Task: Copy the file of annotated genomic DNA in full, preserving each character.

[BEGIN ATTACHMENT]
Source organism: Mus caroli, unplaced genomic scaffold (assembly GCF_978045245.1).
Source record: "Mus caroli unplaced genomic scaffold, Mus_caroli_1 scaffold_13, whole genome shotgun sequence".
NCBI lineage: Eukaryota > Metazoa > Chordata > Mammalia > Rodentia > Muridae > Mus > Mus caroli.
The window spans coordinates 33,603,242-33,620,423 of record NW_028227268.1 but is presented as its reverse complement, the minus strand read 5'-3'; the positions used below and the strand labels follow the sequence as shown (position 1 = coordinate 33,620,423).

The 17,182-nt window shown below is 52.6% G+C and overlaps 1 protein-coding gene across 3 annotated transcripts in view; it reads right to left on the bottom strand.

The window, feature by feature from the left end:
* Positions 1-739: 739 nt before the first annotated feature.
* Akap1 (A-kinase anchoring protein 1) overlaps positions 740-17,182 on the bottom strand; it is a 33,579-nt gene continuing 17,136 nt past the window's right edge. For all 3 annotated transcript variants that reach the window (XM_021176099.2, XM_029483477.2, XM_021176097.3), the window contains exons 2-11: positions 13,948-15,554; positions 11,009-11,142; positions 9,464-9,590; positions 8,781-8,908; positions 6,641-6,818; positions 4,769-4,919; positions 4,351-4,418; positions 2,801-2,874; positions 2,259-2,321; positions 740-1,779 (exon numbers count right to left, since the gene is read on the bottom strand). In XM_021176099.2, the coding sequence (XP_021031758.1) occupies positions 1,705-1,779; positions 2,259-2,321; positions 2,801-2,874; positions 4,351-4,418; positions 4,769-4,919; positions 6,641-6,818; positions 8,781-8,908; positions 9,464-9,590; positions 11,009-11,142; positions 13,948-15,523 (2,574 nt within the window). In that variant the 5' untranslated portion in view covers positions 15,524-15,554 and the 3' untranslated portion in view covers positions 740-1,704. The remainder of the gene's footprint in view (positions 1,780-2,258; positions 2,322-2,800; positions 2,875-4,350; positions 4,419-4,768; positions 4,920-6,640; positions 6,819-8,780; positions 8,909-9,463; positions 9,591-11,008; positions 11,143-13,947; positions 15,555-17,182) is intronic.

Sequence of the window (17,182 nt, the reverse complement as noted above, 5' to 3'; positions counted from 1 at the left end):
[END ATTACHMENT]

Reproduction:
Source organism: Mus caroli, unplaced genomic scaffold (assembly GCF_978045245.1).
Source record: "Mus caroli unplaced genomic scaffold, Mus_caroli_1 scaffold_13, whole genome shotgun sequence".
NCBI lineage: Eukaryota > Metazoa > Chordata > Mammalia > Rodentia > Muridae > Mus > Mus caroli.
The window spans coordinates 33,603,242-33,620,423 of record NW_028227268.1 but is presented as its reverse complement, the minus strand read 5'-3'; the positions used below and the strand labels follow the sequence as shown (position 1 = coordinate 33,620,423).

The 17,182-nt window shown below is 52.6% G+C and overlaps 1 protein-coding gene across 3 annotated transcripts in view; it reads right to left on the bottom strand.

The window, feature by feature from the left end:
* Positions 1-739: 739 nt before the first annotated feature.
* Akap1 (A-kinase anchoring protein 1) overlaps positions 740-17,182 on the bottom strand; it is a 33,579-nt gene continuing 17,136 nt past the window's right edge. For all 3 annotated transcript variants that reach the window (XM_021176099.2, XM_029483477.2, XM_021176097.3), the window contains exons 2-11: positions 13,948-15,554; positions 11,009-11,142; positions 9,464-9,590; positions 8,781-8,908; positions 6,641-6,818; positions 4,769-4,919; positions 4,351-4,418; positions 2,801-2,874; positions 2,259-2,321; positions 740-1,779 (exon numbers count right to left, since the gene is read on the bottom strand). In XM_021176099.2, the coding sequence (XP_021031758.1) occupies positions 1,705-1,779; positions 2,259-2,321; positions 2,801-2,874; positions 4,351-4,418; positions 4,769-4,919; positions 6,641-6,818; positions 8,781-8,908; positions 9,464-9,590; positions 11,009-11,142; positions 13,948-15,523 (2,574 nt within the window). In that variant the 5' untranslated portion in view covers positions 15,524-15,554 and the 3' untranslated portion in view covers positions 740-1,704. The remainder of the gene's footprint in view (positions 1,780-2,258; positions 2,322-2,800; positions 2,875-4,350; positions 4,419-4,768; positions 4,920-6,640; positions 6,819-8,780; positions 8,909-9,463; positions 9,591-11,008; positions 11,143-13,947; positions 15,555-17,182) is intronic.

Sequence of the window (17,182 nt, the reverse complement as noted above, 5' to 3'; positions counted from 1 at the left end):